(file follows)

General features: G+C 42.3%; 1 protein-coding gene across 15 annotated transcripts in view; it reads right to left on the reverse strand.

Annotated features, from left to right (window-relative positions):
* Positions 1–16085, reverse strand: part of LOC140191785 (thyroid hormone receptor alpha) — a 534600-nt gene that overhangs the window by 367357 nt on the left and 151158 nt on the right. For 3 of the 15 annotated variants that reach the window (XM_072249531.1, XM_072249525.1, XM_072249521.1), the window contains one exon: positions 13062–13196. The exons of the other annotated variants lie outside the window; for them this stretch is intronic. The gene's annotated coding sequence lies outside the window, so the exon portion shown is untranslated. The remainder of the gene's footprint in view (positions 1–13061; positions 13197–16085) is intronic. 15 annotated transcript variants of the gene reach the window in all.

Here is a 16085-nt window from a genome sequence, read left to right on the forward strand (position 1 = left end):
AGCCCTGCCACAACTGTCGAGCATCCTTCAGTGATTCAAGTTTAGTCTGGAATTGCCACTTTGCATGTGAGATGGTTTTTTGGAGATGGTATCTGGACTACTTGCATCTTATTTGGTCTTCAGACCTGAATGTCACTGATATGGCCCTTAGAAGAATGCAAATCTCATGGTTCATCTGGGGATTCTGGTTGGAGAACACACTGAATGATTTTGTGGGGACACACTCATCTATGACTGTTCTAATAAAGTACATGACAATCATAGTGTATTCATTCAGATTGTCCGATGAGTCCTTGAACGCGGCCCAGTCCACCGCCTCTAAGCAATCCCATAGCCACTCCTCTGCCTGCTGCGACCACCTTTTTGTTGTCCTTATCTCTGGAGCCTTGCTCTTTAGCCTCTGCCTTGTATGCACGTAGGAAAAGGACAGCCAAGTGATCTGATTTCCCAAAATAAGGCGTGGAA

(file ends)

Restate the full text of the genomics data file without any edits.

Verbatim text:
General features: G+C 42.3%; 1 protein-coding gene across 15 annotated transcripts in view; it reads right to left on the reverse strand.

Annotated features, from left to right (window-relative positions):
* Positions 1–16085, reverse strand: part of LOC140191785 (thyroid hormone receptor alpha) — a 534600-nt gene that overhangs the window by 367357 nt on the left and 151158 nt on the right. For 3 of the 15 annotated variants that reach the window (XM_072249531.1, XM_072249525.1, XM_072249521.1), the window contains one exon: positions 13062–13196. The exons of the other annotated variants lie outside the window; for them this stretch is intronic. The gene's annotated coding sequence lies outside the window, so the exon portion shown is untranslated. The remainder of the gene's footprint in view (positions 1–13061; positions 13197–16085) is intronic. 15 annotated transcript variants of the gene reach the window in all.

Here is a 16085-nt window from a genome sequence, read left to right on the forward strand (position 1 = left end):
AGCCCTGCCACAACTGTCGAGCATCCTTCAGTGATTCAAGTTTAGTCTGGAATTGCCACTTTGCATGTGAGATGGTTTTTTGGAGATGGTATCTGGACTACTTGCATCTTATTTGGTCTTCAGACCTGAATGTCACTGATATGGCCCTTAGAAGAATGCAAATCTCATGGTTCATCTGGGGATTCTGGTTGGAGAACACACTGAATGATTTTGTGGGGACACACTCATCTATGACTGTTCTAATAAAGTACATGACAATCATAGTGTATTCATTCAGATTGTCCGATGAGTCCTTGAACGCGGCCCAGTCCACCGCCTCTAAGCAATCCCATAGCCACTCCTCTGCCTGCTGCGACCACCTTTTTGTTGTCCTTATCTCTGGAGCCTTGCTCTTTAGCCTCTGCCTTGTATGCACGTAGGAAAAGGACAGCCAAGTGATCTGATTTCCCAAAATAAGGCGTGGAA